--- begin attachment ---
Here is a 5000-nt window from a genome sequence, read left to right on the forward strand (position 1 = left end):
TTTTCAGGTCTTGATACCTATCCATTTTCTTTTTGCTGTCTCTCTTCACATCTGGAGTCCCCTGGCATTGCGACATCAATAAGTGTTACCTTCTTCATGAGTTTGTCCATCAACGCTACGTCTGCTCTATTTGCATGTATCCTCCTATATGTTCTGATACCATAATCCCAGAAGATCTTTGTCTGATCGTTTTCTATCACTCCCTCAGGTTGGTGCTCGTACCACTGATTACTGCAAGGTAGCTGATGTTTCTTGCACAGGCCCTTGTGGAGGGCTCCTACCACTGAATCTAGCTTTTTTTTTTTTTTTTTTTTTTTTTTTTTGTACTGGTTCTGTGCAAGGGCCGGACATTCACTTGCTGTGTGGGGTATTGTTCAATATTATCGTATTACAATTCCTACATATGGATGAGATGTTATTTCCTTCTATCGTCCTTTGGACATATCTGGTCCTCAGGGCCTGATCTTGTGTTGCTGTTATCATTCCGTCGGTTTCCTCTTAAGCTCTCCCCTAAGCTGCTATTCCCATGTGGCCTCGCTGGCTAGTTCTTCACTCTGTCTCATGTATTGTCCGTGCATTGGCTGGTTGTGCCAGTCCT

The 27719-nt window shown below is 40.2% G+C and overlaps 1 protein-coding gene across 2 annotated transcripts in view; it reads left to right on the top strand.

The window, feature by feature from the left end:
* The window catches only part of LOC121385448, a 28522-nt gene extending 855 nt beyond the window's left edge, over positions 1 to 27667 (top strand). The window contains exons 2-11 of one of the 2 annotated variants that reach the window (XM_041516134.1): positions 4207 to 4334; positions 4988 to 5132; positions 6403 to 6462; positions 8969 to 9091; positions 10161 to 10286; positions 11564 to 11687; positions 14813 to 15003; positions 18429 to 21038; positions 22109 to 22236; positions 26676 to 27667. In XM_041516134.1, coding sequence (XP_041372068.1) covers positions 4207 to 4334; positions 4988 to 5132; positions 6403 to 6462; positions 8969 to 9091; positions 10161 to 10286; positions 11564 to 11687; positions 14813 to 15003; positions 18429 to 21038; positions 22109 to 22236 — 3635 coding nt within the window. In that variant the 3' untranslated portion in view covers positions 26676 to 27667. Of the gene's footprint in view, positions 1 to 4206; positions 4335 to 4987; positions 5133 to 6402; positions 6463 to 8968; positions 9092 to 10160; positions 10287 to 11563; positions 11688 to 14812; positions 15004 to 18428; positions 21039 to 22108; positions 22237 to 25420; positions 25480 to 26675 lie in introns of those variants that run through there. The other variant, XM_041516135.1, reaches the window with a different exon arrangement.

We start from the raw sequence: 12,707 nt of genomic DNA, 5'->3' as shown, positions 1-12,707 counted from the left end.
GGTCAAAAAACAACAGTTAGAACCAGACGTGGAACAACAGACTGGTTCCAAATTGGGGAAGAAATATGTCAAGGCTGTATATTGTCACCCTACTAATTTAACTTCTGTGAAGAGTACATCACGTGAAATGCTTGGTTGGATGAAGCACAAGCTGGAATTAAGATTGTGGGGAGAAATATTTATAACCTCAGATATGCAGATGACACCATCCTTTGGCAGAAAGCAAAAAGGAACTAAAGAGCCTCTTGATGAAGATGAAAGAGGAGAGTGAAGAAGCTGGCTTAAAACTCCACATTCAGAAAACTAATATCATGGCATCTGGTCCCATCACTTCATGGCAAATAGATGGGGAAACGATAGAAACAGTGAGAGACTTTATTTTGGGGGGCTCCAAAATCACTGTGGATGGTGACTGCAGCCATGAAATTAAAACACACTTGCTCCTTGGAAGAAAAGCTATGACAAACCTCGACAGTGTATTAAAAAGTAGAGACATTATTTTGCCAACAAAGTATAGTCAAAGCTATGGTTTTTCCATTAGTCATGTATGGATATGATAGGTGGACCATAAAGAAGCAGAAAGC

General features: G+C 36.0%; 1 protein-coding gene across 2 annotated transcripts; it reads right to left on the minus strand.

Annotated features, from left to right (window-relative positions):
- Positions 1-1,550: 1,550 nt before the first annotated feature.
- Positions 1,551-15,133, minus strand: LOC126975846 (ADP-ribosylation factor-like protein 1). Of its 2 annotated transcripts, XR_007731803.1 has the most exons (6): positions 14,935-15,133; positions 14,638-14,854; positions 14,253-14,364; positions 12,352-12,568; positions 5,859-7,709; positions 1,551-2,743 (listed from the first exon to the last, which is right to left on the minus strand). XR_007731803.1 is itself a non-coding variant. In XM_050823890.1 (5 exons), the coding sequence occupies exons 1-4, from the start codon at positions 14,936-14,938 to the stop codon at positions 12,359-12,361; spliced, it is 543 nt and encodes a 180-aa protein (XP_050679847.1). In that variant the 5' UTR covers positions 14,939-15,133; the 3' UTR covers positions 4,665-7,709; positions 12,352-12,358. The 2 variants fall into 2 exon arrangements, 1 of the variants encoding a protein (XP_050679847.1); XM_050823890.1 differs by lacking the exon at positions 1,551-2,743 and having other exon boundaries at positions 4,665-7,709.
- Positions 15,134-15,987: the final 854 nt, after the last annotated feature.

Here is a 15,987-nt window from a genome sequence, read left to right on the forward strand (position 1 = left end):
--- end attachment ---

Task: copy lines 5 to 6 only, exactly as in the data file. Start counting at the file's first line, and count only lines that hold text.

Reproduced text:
* The window catches only part of LOC121385448, a 28522-nt gene extending 855 nt beyond the window's left edge, over positions 1 to 27667 (top strand). The window contains exons 2-11 of one of the 2 annotated variants that reach the window (XM_041516134.1): positions 4207 to 4334; positions 4988 to 5132; positions 6403 to 6462; positions 8969 to 9091; positions 10161 to 10286; positions 11564 to 11687; positions 14813 to 15003; positions 18429 to 21038; positions 22109 to 22236; positions 26676 to 27667. In XM_041516134.1, coding sequence (XP_041372068.1) covers positions 4207 to 4334; positions 4988 to 5132; positions 6403 to 6462; positions 8969 to 9091; positions 10161 to 10286; positions 11564 to 11687; positions 14813 to 15003; positions 18429 to 21038; positions 22109 to 22236 — 3635 coding nt within the window. In that variant the 3' untranslated portion in view covers positions 26676 to 27667. Of the gene's footprint in view, positions 1 to 4206; positions 4335 to 4987; positions 5133 to 6402; positions 6463 to 8968; positions 9092 to 10160; positions 10287 to 11563; positions 11688 to 14812; positions 15004 to 18428; positions 21039 to 22108; positions 22237 to 25420; positions 25480 to 26675 lie in introns of those variants that run through there. The other variant, XM_041516135.1, reaches the window with a different exon arrangement.

We start from the raw sequence: 12,707 nt of genomic DNA, 5'->3' as shown, positions 1-12,707 counted from the left end.